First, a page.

I met other AoH participants who attended the training in our area and in other areas. They consistently state the same thing; AoH is a process; it is not a day, an hour, a moment. It is about taking the time, always learning, developing, reaching out, community building, and engagement.

Thanks again for offering the AoH to our area.  I can honestly state I hope it can continue.  There is so much to learn and put into practice!  

A Small Town Grocery Store Renewal Thanks to AoH Patterns and Practices

It is always a pleasure to share Art of Hosting success stories. This comes from Angie Benz who attended an AoH training in Bismarck, North Dakota in November 2014. The AoH training was supported by the North Dakota League of Cities and the Bush Foundation, co-hosted by Jerry Nagel and me.

Angie Benz

Angie Benz

She writes:

I wanted to share a success story.  After taking your AoH class in Bismarck I was so moved and excited.  I knew these were principles that I wanted to implement, I just didn’t know where or how.

Fast forward to last week.  I am a director for our local grocery store board and we have been struggling to say the least!  Our sales were 15% down from 2013.  Our manager, understandably, was a bit disgruntled.  The board members, myself included, had checked out.  And the worst part…this was all being seen by the community.

Then I remembered the principles taught at AoH!  We started out slowly……and grew into something bigger…….and I am hoping that we keep growing!

We started by sending out a survey asking two very important questions:

  1. Is the store important to YOU to have in YOUR community?
  2. Is it important enough to YOU that YOU are willing to pay a little higher price for groceries?

The responses were a resounding YES to both and we knew we had work to do.  We restructured our management team, creating a co-manager position with two people that will do great things together.

Then we had a planning meeting.  Everyone was dreading it!  I sent out an email inviting the management team and the board directors.  I gave them some ideas of what would happen that day. Then, I shocked them all by asking them to bring something that represents their journey with the grocery store….and I left it at that.  (Enter the sound of silence from the group.)  It was so loud that I could “hear” it through email.

The day of the meeting we started out with Check In using a circle setting.  It was AMAZING!  There was emotion, meaning, and most importantly….understanding.  Understanding of all the frustrations we faced in 2014.  We were letting go of the past and moving towards the future with understanding of each other and our journey.

We then moved into a variation of Open Space.  There were only 6 of us, so we used it more as a brain storming session.  At the end of it, one of the board directors made the comment that they thought we would have about 3 ideas…..we ended up with about 50!

Then it was time for us to get a little more specific.  We came up with action plans and timelines for the top 5 ideas/topics.  We will meet monthly to analyze and assess the top 5 and beyond.

To end the day, we did Check Out in a circle setting.  Again, there was emotion, meaning, and understanding.  There was also a sense of team….something that had been missing in the last year.  I said it before and I will say it again….it was AMAZING!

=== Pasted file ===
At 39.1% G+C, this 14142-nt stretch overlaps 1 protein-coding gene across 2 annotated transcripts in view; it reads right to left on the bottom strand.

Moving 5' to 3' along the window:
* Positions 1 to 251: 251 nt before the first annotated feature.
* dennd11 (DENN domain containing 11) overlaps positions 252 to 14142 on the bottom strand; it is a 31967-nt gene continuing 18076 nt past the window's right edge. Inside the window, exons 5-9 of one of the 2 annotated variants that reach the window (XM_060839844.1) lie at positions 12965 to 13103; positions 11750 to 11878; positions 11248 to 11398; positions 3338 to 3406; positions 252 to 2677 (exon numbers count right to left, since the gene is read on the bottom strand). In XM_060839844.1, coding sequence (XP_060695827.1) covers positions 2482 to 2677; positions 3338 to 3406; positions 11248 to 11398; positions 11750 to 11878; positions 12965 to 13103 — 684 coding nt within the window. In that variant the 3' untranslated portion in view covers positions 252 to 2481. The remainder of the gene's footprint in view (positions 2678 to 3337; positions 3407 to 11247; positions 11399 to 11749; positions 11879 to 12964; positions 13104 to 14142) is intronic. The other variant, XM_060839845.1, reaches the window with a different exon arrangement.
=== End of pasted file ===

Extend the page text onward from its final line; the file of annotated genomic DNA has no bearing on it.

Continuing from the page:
When everyone came and saw the circle they were a little put off and thought I was nuts.  I just asked them to hang in there with me.  They did and the results were incredible!  We left the meeting feeling more like a team than we have in a very long time.

I want to thank you for showing me that there is a way that a group of people with different worldviews can come together and be a cohesive unit!  You very well may have given me the tools to keep our small town grocery store alive!

Thank you, thank you, thank you!

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Purpose Statement for the Bismarck AoH training, November 2014

 

Real People. Real Lives. Real Community. Real Impact.

Driving from the countryside of Stakke Lake in Minnesota, through the little towns and forested roads on the three hour drive to Grand Rapids, it is easy for me to forget that I am not in Canada, but driving through the US countryside, with my partner and co-hosting colleague Jerry Nagel, on our way to a rural community that is breaking its way out of any stereotypes we might conjure up about rural communities – in Canada or the US. What is happening there could happen anywhere. It inspires hope at a time when hope, especially for our rural communities, is deeply needed in the world.

Grand Rapids welcome sign

What’s Been Happening

In 2013, the Blandin Foundation funded a grant to the Meadowlark Institute to bring the Art of Hosting (AoH) Conversations that Matter to the Itasca County area. Not a one-off training but, thanks to the vision of friend, AoH Practitioner and Global Steward, Bernadine Jocelyn, and her colleagues at the Blandin Foundation, a series of trainings intended to offer residents of Itasca County the opportunity to acquire and use skills of 21st Century Leadership to work with every day life and address some of the most pressing challenges in their communities. The Blandin Foundation was founded by Charles Blandin in 1941 to aid and promote Grand Rapids (population around 10,000) and the surrounding area (total population around 40,000) in such a way that it could be responsive to changing times, a beautiful alignment with the adaptive capacity of AoH offerings.